Jersey: What comes after D for demolition…E for economics, education, engagement and empowerment

The National Trust for Jersey

Living on a small Island of 45 square miles in the Bay of Mont St Michel, I find myself reflecting upon whether Unesco’s World Heritage Day will have a tangible effect upon our ongoing battle to safeguard modest but none-the-less important historic buildings in our town. At the moment 18 listed buildings are threatened with partial or total demolition in an attempt to bolster our economy through large scale office, retail and residential development. Our Planning Minister recently announced with great pride and not the slightest hint of regret, that another listed building would be demolished to make way for further office development. So much so, that the Planning Department subsequently trumpeted that consents had now been granted for a 1,000,000 sq ft of office development.

UnknownDoes Jersey’s finance industry need a 1,000,000 sq feet of office space? Will this prevent our construction industry from further decline? Will the charm and architectural quality of our town be improved and engender greater civic pride? Will such development create an environment appealing to visitors? Does the community support such planning decisions? I suspect such questions have fallen on deaf ears, as like rabbits blinded by bright lights, Ministers and Civil Servants make panic decisions in the hope that development will be the salvo for all our economic woes. Of course such development is not currently economically feasible and so we have a Catch 22 situation with consents languishing away due to lack of demand whilst our architectural heritage is being needlessly sacrificed to placate unachievable and unrealistic demands from the construction industry.

So wherein lies the solution? I suspect it lies in better engagement with our politicians, planners and business community about the overall benefits of heritage led re-generation. Some might call it education but there is a risk that that such terminology might be viewed by those we are targeting as a little patronising, although hopefully we all recognise whatever our position in life, that education spans from cradle to crave. Over thirty years ago Lord Esher was advocating the benefits of safeguarding our built heritage stating:

“You do not merely protect old buildings and give them a new lease of life, but you conserve more than buildings; you conserve the gross capital value. You conserve the investment that previous owners have put into a city in which they believed and on which they thought it was worthwhile to spend their money. You conserve their investment and you conserve that city’s attraction to the outside world. It becomes a place worth visiting, worth seeing, worth staying in. These are inevitable but vital economic factors. They are not sentimental factors…..conservation is often thought of as just a fad of a few…..the truth is that it is hard economics.”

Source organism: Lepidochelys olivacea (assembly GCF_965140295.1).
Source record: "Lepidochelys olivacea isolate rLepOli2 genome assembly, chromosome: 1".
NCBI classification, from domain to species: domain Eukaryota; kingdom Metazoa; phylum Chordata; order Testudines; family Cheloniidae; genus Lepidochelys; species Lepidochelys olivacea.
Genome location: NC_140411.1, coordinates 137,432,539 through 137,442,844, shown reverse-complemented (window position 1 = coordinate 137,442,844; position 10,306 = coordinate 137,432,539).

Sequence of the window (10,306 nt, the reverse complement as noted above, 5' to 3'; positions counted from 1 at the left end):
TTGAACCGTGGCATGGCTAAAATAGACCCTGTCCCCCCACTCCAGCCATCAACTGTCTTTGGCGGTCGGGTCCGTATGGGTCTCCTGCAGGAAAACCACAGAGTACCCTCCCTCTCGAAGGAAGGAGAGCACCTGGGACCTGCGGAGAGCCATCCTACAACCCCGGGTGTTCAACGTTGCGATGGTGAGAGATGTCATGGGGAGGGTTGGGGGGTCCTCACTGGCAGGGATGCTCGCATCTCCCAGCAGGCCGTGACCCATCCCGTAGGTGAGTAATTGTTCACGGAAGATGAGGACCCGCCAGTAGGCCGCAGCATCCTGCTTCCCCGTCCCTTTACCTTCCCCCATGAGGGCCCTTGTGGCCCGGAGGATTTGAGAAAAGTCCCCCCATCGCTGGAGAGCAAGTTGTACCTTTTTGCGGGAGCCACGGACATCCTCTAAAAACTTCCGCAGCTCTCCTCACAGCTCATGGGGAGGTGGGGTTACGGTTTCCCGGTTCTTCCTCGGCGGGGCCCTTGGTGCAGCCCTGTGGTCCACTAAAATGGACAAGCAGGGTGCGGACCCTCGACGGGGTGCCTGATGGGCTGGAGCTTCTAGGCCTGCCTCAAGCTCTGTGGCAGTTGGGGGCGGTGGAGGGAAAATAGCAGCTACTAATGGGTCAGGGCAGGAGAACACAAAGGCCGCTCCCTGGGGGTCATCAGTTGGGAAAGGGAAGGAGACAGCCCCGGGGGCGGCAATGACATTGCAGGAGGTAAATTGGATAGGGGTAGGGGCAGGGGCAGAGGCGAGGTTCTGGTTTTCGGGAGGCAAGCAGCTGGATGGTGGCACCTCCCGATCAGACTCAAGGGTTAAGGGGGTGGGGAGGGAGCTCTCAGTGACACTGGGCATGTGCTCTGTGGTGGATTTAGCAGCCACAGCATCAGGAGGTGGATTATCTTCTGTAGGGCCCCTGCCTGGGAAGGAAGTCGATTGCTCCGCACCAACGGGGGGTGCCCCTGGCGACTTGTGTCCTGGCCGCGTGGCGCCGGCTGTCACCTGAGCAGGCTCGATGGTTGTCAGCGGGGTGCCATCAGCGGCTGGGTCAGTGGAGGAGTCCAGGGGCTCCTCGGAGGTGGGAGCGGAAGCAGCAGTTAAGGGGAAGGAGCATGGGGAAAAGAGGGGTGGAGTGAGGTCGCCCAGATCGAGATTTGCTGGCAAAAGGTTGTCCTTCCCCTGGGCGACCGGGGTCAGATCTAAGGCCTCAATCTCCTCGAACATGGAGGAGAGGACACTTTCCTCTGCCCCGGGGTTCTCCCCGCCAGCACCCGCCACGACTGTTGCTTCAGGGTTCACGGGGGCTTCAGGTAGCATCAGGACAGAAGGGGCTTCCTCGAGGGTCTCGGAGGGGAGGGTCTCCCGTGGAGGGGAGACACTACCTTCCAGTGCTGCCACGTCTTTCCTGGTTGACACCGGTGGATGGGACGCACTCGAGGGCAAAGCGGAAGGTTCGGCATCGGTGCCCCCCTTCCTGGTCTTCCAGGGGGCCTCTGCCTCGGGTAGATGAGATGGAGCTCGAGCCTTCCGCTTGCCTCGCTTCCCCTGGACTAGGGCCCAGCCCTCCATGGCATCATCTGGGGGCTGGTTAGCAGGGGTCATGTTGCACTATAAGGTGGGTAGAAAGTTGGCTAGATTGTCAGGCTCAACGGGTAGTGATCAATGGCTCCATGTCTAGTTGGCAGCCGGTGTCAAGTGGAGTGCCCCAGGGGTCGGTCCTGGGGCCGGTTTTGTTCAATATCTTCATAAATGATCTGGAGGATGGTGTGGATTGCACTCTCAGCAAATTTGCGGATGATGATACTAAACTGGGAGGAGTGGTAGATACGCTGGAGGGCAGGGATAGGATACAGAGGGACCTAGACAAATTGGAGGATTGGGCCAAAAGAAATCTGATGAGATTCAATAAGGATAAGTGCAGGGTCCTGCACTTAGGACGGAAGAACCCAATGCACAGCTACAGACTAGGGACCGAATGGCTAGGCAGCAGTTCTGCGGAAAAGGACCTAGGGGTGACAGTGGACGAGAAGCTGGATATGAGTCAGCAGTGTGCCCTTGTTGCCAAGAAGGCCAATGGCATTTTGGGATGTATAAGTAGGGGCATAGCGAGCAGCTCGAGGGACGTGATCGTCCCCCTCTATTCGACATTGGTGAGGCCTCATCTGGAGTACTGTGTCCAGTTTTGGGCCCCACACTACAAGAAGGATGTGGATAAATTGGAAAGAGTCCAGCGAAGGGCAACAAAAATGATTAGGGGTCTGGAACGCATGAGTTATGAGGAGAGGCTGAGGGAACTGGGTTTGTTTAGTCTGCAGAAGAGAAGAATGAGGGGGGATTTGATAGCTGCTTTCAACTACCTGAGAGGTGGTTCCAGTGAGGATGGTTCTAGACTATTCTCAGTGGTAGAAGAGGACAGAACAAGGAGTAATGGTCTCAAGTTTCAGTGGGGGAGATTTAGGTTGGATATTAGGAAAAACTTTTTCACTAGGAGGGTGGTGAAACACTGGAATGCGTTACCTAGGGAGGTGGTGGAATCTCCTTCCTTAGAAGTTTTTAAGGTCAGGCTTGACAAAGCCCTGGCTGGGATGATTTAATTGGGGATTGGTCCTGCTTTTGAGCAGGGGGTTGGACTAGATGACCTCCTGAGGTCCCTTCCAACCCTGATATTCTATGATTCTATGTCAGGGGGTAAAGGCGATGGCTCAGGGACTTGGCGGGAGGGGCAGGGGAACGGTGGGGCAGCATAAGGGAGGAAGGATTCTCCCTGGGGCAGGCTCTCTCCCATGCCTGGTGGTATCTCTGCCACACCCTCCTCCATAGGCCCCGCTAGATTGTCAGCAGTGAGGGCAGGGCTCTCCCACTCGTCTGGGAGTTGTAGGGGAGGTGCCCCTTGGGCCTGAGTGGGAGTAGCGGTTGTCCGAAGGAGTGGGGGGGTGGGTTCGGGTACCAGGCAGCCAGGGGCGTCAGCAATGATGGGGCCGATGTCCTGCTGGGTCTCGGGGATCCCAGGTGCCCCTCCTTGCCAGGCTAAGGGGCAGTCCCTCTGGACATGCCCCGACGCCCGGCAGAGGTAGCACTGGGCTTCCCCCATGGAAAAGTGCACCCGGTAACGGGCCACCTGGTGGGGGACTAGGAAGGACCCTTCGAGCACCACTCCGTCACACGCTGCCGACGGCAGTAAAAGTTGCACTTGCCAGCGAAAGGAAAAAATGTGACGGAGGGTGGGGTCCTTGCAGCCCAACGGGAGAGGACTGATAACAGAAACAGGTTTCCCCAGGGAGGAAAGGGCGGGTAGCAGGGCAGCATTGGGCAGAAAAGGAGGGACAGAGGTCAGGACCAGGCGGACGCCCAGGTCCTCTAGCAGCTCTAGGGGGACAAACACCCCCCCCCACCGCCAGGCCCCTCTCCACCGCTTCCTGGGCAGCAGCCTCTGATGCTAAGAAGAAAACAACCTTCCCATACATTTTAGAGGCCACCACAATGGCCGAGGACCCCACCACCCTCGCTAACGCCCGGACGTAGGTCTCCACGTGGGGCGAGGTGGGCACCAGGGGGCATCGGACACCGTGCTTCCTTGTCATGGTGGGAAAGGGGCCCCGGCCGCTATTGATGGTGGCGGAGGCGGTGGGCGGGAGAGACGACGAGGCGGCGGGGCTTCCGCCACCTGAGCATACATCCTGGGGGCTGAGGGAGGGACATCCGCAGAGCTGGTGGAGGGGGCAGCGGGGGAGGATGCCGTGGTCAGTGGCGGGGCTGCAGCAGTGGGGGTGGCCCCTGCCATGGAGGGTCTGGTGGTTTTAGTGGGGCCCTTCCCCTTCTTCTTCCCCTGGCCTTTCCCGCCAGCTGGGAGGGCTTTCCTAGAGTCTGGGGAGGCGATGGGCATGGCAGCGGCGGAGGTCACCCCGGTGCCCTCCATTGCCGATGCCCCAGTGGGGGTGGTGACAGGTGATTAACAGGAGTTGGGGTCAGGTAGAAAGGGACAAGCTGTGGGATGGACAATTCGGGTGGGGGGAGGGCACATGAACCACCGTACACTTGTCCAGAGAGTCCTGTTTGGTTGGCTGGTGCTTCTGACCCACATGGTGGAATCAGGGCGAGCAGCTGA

Can it be that some thirty years later, despite the high profile successes of such organisations as The Prince’s Regeneration Trust, SAVE Britain’s Heritage, the Architectural Heritage Fund and numerous building preservation trusts throughout the British Isles, that we still have to demonstrate the “value” of our built heritage.

The situation that we currently find ourselves in Jersey is succinctly summed up by the Prince’s Regeneration Trust :

“Although re-using historic buildings can minimise construction waste, reduce our carbon footprint, encourage a vibrant local economy and reinforce a sense of place and civic pride, if a narrow asset management perspective is taken heritage assets can come to be regarded as liabilities and obstacles to development, rather than the community assets they are and should continue to be.”

In Jersey we struggle with the concept of any private building being seen as a community asset. As a result some buildings are allowed to fall into disrepair as the rights of private ownership are sacrosanct and despite the tools of compulsory purchase and repair notices being available to our Minister, through our Planning Laws, they have never seen the light of day. However, recent surveys have demonstrated that our community truly values our built heritage with

Unknown-173% strongly agreeing that historical buildings are an asset to the regeneration of St Helier. Such figures give me hope as I believe that in time the community will demand greater protection for their built heritage and by default greater support from our politicians for heritage led re-generation. Indeed within 2 weeks of starting an online petition via (a wonderfully simple and cost effective empowerment tool) to protect 6 historic buildings in Pitt Street and Dumaresq Street, we secured 650 signatures. This has subsequently resulted in a constructive meeting with the owners as they recognise that our community places a value, other than financial, on these buildings. That “value” will be different for each signatory but from the comments received there is an overwhelming recognition that these buildings contribute to our sense of identity and provide a tangible link with the history of our town.

Will World Heritage Day make a difference in Jersey? Perhaps not straight away but if greater public awareness of the fragile and threatened nature of our historic buildings is highlighted it can only help in the longer term. Education about the value of our heritage is crucial together with greater engagement and community empowerment.


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